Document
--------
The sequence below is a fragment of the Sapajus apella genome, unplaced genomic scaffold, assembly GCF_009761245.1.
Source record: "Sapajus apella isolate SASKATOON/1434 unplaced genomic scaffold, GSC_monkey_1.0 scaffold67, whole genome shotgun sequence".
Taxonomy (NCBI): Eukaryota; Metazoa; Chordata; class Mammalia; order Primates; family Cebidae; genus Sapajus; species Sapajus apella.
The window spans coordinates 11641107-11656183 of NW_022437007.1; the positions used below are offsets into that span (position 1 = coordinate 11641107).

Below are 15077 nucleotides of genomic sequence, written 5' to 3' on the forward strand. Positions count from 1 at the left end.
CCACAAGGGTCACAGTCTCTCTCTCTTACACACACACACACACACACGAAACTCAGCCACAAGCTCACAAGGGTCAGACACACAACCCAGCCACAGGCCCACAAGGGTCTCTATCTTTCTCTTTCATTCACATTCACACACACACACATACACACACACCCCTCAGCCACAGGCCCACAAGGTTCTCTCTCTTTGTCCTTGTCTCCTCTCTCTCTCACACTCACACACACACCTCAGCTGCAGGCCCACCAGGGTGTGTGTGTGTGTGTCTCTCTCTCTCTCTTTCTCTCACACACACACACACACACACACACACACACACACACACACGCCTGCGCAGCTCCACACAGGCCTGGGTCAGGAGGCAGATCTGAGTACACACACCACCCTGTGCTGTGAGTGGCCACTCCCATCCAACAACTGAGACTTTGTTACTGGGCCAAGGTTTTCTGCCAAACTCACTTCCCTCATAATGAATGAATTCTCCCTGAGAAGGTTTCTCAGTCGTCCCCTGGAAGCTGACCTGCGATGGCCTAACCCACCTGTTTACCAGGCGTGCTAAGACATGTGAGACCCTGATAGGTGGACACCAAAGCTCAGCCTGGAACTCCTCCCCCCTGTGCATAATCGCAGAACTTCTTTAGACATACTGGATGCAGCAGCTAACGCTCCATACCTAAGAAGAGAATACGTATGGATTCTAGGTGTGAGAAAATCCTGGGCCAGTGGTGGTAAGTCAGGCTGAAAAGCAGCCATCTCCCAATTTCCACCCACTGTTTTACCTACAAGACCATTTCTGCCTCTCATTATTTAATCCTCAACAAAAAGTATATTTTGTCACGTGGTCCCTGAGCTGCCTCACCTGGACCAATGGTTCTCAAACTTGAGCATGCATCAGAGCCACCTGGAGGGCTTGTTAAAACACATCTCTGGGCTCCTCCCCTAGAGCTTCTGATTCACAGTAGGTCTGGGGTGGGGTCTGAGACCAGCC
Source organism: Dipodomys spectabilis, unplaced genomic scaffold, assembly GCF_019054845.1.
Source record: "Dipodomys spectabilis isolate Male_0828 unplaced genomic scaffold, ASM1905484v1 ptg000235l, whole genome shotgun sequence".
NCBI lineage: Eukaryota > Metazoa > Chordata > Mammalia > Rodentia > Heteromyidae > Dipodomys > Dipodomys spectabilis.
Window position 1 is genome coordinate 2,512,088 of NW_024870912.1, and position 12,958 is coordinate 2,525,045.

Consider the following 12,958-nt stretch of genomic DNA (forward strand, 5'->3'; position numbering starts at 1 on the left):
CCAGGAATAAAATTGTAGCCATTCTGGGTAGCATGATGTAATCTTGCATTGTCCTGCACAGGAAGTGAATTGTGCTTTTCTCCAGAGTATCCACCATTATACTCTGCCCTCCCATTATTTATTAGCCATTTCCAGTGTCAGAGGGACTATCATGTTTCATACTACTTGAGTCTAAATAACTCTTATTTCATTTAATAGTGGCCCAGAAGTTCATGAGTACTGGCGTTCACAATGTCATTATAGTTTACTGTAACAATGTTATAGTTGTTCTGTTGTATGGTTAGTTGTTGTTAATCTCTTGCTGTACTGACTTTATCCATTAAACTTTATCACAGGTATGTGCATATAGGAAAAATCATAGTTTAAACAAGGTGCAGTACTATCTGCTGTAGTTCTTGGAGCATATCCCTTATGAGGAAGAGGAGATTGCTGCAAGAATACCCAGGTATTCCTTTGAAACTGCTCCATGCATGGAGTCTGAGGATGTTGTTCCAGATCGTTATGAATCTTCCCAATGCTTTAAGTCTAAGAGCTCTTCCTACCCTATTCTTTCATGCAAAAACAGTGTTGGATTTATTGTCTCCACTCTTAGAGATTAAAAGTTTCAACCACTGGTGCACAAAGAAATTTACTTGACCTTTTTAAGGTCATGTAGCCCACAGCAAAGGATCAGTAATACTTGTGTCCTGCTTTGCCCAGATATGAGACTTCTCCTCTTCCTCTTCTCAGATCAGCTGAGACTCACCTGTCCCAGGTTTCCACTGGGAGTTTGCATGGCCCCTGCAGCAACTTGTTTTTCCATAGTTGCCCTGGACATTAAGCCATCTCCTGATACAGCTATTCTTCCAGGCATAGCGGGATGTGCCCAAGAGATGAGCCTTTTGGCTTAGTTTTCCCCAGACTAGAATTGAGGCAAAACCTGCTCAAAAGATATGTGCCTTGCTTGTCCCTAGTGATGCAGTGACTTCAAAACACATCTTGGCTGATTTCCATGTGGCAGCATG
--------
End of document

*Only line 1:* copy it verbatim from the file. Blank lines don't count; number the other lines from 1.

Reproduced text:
The sequence below is a fragment of the Sapajus apella genome, unplaced genomic scaffold, assembly GCF_009761245.1.